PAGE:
The purpose of this description is not just to let them know it’s been fixed, but rather to help them understand why it was incorrect and why it can be trusted now.

At the end of the day, as an analytics provider, trust is the backbone of your business.

Without trust, the numbers you show to customers are completely worthless (assuming your customers have even stuck around).

So whenever the accuracy of your analytics comes into question, it’s critical to not only respond quickly, but to make sure they understand why there was a problem and how it was fixed.


We tried something entirely new when we pushed the final fix live…

We left the broken version of the metric on the page.

This wasn’t an easy decision to make. It required about 3x the amount of time/effort in releasing the fix, and will require us to re-visit the bug in about a week to remove the broken version for good.

As with any complex metric, we aren’t talking about 1 extra line of code here…it’s more like hundreds of lines of code, out-of-date database attributes, and expensive indexes, all to support a metric that we know is broken.

“The following version of this metric includes the calculation bug that has since been fixed (working version can be seen above). You can use it to compare the discrepancy and update any internal reports you may have produced. This version will be removed from HookFeed on July 25.”

Why all the extra work?

Because customers don’t just look at a metric and move on with their day. They rely on them to drive important decisions that seriously impact their business.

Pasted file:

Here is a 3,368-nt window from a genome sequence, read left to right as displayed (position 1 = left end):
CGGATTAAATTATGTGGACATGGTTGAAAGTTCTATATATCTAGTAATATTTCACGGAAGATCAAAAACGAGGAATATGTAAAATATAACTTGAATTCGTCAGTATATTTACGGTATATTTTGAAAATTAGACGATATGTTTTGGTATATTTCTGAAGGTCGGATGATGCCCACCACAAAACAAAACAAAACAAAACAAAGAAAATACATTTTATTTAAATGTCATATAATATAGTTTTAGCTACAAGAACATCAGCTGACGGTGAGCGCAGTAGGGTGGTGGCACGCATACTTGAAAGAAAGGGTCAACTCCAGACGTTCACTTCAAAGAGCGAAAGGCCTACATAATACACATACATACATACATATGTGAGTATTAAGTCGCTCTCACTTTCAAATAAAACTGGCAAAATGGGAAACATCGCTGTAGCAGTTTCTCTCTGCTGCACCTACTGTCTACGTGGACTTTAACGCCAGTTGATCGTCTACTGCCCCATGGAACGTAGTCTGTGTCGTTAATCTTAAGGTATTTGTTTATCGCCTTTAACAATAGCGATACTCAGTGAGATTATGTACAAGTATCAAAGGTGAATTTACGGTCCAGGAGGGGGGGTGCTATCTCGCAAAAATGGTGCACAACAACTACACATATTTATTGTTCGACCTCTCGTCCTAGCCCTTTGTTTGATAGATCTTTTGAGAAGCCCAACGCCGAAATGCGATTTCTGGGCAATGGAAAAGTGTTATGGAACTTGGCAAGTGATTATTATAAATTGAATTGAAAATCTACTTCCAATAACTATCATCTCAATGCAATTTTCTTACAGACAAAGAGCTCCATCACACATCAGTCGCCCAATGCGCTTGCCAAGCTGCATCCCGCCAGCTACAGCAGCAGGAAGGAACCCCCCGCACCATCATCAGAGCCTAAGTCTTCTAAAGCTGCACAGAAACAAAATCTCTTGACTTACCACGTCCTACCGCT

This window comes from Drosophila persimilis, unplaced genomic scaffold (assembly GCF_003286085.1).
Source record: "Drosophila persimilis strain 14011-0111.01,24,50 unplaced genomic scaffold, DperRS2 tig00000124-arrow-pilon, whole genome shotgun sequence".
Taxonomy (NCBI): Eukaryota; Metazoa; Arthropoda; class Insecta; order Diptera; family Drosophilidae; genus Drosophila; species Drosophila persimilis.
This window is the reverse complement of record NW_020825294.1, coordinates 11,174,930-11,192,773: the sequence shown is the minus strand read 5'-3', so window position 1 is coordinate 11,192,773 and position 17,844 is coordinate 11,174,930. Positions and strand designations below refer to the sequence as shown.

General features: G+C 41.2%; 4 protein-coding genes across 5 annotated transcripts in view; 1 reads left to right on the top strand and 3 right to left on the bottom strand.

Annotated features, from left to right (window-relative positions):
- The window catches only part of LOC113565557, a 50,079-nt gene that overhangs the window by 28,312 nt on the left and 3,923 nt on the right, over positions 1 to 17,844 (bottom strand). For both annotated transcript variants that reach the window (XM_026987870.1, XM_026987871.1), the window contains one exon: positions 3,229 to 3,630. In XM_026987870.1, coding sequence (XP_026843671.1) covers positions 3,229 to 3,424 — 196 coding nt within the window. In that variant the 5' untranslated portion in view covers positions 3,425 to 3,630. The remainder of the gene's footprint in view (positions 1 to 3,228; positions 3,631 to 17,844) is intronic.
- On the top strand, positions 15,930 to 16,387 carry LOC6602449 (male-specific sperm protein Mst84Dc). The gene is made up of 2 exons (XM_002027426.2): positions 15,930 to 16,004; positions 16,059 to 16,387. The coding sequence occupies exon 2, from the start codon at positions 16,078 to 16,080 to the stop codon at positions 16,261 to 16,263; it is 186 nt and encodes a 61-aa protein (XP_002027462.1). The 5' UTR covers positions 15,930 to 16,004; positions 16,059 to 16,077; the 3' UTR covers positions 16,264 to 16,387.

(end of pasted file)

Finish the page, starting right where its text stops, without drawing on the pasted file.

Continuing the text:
In our case, they dive deep into our metrics, pull out specific KPIs and import them into pitch decks, Excel reports, take them to company meetings, etc.

If your Week 3 churn rate for the November 2014 cohort (with 29 customers) was formerly 2.38%. And we push a fix that changes that number to 3.17% for 27 customers…and we don’t include a comparison of the two, you’re completely lost.

Without that comparison, all you know is that the metrics you’ve been relying on from this product are flawed, with no way to fix it on your end, or even understand exactly what’s different or why.

That’s a terrible position to be in, and it’s why we decided to include both versions of our Churn Cohorts (both right and wrong) in the app for 7 days.


As the makers of analytics products, we all have customers relying on us to deliver truth.

The second that truth comes into question, trust has been lost, and you’ve lost a customer. (And potentially harmed their business, which is far worse).

Trust needs to be at the core of your customer relationships.

By following this process, we were able to turn a bad bug into a positive situation which actually brought us closer to our customers, increased their trust, and boosted their happiness with HookFeed.

About the Author

Matt GoldmanTwitter

Co-Founder of HookFeed. Currently focused on Product.

"What's HookFeed?" It's a software product that helps your whole team understand your customers on a deeper level based on their behavior and our research about them. Check it out  >